Linux: Define Locale and Language Settings

Locales are used in Linux to define which language and character set (encoding) user see in the terminal.

From this article you will learn how to check and change the current locale and language settings from the command line in Linux.

I will show how to check the current locale and language settings and how to get the list of available locals.

You will also see how to set locale and language temporary for the current session only as well as permanently for a single user or for the all users (change default system locale).

Cool Tip: Determine and change a file’s character encoding from the command line in Linux! The best solution for converting text files between different charsets! Read more →

Locale and Language Settings

Execute locale command to get the information about the current locale and language settings:

$ locale

To list all enabled locales, run:

$ locale -a

Locale is defined in the following format:

<LANGUAGE>_<TERRITORY>.<CODESET>[@<MODIFIERS>]

LANGUAGE ISO 639 language code
TERRITORY ISO 3166 country code
CODESET Character set or encoding identifier, like ISO-8859-1 or UTF-8

e.g. Australian English with UTF-8 encoding is defined as: en_AU.UTF-8

Add New Locale

New locale: Before a locale can be enabled on the system, it must be generated.

If you didn’t find the desired language or encoding in the list of enabled locales, you can search for them in the list of all supported locales and install whatever you need.

Ubuntu-16.04

Supported releases: Ubuntu-15.04, 15.10, 16.04, 16.10.

List the all supported (available for generation) locales:

$ cat /etc/locale.gen

Find the desired locale, for example:

$ grep de_DE.UTF-8 /etc/locale.gen
de_DE.UTF-8 UTF-8

Generate it with:

$ sudo locale-gen de_DE.UTF-8

Now you should see it in the list of available locales:

$ locale -a | grep de_DE.utf8
de_DE.utf8

Ubuntu-14.04

Supported releases: Ubuntu-9.10, 10.04, 10.10, 11.04, 11.10, 12.04, 12.10, 13.04, 13.10, 14.04, 14.10.

List the all supported (available for generation) locales:

$ cat /usr/share/i18n/SUPPORTED

Find the desired locale, for example:

$ grep fr_FR.UTF-8 /usr/share/i18n/SUPPORTED
fr_FR.UTF-8 UTF-8

Generate it with:

$ sudo locale-gen fr_FR.UTF-8

Now you should see it in the list of available locales:

$ locale -a | grep fr_FR.utf8
fr_FR.utf8

CentOS-7, CentOS-6

List the all supported (available for generation) locales:

$ localedef --list-archive

Find the desired locale, for example:

localedef --list-archive | grep hi_IN.utf8
hi_IN.utf8

Generate it with:

$ sudo localedef -c -i hi_IN -f UTF-8 hi_IN.UTF-8

Now you should see it in the list of available locales:

$ locale -a | grep hi_IN.utf8
hi_IN.utf8

Set Locale for the Current Session

The locale and language settings are defined in the LANG variable that you can see if you run echo $LANG.

To set the required locale and language for the current session – it is just needed to redefine this variable.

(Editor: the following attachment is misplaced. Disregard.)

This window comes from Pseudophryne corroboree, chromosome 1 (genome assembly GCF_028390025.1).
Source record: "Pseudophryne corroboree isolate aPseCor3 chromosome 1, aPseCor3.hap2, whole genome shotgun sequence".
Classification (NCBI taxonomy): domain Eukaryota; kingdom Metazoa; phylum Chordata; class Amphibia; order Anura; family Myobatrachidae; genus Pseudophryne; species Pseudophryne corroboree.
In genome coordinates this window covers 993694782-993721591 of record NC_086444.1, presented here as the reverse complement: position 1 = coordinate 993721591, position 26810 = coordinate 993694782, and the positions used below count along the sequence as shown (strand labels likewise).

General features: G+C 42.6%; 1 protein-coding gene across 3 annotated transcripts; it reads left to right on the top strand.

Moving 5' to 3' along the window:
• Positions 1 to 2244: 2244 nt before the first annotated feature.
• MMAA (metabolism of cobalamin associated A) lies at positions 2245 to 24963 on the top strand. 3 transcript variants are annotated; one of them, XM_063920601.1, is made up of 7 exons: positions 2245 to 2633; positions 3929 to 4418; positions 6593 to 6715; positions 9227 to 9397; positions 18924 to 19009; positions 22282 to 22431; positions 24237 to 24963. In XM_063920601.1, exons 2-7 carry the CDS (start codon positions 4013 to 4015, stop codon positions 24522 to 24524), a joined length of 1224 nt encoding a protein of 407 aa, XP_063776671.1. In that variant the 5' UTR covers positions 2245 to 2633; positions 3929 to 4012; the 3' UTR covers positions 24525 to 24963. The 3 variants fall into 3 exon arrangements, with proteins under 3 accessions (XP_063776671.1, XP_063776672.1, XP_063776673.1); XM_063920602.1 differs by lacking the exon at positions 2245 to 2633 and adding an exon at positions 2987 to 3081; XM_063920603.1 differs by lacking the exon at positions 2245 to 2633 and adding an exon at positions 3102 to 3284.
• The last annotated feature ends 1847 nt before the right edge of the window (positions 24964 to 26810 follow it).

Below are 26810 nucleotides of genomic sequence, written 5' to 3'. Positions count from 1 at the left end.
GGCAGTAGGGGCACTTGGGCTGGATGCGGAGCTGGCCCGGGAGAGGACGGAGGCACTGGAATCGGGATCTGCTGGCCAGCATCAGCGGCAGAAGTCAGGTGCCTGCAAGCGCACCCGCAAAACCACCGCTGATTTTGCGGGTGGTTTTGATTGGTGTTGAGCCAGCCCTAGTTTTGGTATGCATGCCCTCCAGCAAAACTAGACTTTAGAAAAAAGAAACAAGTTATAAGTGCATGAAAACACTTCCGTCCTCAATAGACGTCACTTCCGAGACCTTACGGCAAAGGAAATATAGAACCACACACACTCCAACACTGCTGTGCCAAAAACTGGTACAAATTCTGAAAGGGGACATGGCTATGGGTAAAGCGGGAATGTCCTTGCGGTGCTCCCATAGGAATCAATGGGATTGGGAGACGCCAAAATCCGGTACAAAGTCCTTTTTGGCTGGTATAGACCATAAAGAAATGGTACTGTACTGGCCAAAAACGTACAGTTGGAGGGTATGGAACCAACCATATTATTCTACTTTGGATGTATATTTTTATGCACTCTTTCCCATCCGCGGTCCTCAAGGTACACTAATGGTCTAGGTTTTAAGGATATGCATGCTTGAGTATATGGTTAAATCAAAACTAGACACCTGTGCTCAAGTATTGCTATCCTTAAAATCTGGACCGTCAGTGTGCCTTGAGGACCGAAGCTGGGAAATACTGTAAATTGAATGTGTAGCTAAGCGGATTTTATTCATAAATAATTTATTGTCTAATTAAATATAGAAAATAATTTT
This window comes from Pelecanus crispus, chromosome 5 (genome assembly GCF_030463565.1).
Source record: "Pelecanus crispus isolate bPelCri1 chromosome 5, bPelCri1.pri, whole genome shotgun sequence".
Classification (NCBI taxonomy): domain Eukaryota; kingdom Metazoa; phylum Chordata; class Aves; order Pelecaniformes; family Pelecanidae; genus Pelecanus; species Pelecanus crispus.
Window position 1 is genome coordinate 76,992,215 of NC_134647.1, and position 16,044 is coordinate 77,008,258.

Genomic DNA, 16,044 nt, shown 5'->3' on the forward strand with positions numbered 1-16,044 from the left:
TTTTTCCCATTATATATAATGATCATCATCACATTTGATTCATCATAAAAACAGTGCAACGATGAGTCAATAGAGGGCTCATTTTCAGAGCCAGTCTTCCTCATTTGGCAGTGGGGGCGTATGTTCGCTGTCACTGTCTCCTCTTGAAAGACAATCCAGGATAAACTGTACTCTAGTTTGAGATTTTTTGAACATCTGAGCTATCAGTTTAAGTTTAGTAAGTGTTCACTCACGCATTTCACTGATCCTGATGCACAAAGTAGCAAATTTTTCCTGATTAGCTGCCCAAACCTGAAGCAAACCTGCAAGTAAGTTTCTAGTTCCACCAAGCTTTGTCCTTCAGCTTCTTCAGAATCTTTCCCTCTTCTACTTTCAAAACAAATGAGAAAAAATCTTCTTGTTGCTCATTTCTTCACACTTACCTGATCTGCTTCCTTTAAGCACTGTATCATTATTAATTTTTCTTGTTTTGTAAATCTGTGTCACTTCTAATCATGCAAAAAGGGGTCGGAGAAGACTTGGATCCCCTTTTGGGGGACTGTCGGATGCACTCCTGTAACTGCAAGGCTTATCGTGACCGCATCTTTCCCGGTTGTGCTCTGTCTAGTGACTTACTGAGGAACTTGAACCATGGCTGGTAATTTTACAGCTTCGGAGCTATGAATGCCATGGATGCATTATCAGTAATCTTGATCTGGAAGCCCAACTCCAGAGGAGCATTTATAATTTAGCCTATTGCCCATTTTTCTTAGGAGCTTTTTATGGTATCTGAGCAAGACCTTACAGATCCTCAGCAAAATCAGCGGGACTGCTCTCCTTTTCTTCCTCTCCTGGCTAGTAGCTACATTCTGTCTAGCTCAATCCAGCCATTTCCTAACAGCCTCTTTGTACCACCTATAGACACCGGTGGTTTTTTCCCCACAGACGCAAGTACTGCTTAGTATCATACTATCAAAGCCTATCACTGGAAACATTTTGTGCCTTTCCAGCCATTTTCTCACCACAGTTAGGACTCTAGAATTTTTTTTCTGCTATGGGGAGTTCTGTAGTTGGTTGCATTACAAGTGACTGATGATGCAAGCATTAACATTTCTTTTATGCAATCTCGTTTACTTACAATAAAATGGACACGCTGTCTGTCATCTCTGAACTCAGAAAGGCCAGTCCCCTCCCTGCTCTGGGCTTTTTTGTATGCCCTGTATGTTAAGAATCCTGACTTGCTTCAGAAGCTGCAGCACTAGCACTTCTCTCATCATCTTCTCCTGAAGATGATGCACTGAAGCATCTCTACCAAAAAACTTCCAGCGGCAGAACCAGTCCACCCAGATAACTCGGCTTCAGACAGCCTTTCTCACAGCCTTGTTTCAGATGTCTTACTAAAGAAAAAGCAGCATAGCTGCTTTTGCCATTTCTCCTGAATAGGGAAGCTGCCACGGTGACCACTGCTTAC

Below you will find the examples of setting locales for some popular languages.

Set the environment variable LANG, as shown in the examples, to change a language and encoding for the current session:

Set the English locale:

$ LANG=en_US.utf8

Set the Russian locale:

$ LANG=ru_RU.utf8

Set the French locale:

$ LANG=fr_FR.iso-8859-15

Set the German locale:

$ LANG=de_DE.utf8

Set the Hindi locale:

$ LANG=hi_IN.utf8

Define Locale and Language Permanently

If you don’t want to change locale manually for the each session – you can set it permanently.

For this you can set the required value of the LANG variable in a user’s bash profile and the needed locale and language settings will be automatically loaded upon the each session.

Put the following line to the ~/.bashrc or ~/.profile files, to change permanently the locale of the current user to en_US.utf8:

export LANG=en_US.utf8

By default, the modification will take effect after logout/login, but you can force it if you run one of the below commands, depending on in which file you have defined the LANG variable:

$ source ~/.profile

– or –

$ source ~/.bashrc

Set Default System Locale

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Perform the following steps to permanently change the system locale (for the all users).

Ubuntu-16.04

Supported releases: Ubuntu-15.04, 15.10, 16.04, 16.10.

$ localectl set-locale LANG=en_US.utf8

Ubuntu-14.04

Supported releases: Ubuntu-9.10, 10.04, 10.10, 11.04, 11.10, 12.04, 12.10, 13.04, 13.10, 14.04, 14.10.

Edit the file with default locale settings:

/etc/default/locale

Set the LANG variable:

LANG="en_US.utf8"

CentOS-7

$ localectl set-locale LANG=en_US.utf8

CentOS-6

Edit the file with default locale settings:

/etc/sysconfig/i18n

Set the LANG variable:

LANG="en_US.utf8"

Reboot is required: Note that the above settings will take effect after reboot only.